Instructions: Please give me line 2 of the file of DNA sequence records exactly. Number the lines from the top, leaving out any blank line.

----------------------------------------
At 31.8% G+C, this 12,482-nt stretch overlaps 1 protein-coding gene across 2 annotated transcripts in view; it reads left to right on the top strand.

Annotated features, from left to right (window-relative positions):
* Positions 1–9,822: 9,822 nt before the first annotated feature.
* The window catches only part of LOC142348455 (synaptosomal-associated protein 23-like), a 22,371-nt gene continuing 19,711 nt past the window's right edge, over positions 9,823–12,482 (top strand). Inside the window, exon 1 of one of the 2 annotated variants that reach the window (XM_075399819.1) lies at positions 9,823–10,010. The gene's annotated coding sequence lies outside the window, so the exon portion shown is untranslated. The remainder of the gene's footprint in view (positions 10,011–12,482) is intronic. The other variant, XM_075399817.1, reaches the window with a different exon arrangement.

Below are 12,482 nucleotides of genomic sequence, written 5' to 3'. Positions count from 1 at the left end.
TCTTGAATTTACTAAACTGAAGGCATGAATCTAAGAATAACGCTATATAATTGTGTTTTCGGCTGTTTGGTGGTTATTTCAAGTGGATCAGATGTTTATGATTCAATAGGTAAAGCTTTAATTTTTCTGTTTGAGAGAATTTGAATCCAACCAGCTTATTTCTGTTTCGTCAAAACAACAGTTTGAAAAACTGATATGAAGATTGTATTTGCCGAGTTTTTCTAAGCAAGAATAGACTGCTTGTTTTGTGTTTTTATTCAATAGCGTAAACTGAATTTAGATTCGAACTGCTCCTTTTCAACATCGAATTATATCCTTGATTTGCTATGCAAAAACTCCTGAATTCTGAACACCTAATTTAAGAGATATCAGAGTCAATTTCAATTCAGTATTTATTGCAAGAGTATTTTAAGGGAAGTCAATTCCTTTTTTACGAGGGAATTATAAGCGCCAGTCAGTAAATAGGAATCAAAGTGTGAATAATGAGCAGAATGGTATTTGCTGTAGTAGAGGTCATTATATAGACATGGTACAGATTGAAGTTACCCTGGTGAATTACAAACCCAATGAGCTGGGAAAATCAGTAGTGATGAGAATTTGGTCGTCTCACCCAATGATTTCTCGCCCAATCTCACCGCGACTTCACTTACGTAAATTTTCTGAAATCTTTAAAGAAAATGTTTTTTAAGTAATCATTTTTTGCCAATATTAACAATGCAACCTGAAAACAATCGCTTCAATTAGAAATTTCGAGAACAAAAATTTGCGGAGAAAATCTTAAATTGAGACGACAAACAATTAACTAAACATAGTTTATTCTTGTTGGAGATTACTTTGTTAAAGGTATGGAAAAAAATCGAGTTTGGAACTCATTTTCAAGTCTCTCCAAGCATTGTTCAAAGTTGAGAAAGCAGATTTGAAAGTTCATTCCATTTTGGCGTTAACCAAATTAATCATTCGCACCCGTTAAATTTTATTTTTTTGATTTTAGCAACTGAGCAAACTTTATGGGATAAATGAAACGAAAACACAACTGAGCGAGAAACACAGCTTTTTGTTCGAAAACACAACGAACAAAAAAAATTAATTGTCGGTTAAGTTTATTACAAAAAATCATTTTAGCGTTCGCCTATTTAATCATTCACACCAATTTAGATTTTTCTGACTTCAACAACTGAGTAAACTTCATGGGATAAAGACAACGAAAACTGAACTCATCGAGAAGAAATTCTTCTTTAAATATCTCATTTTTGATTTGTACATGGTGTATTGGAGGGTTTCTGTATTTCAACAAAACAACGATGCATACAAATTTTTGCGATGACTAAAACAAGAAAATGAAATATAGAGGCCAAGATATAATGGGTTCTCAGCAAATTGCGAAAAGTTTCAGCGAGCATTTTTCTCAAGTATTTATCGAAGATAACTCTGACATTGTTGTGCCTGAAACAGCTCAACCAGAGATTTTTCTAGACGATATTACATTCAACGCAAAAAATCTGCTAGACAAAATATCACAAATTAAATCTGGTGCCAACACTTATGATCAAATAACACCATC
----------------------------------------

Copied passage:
Annotated features, from left to right (window-relative positions):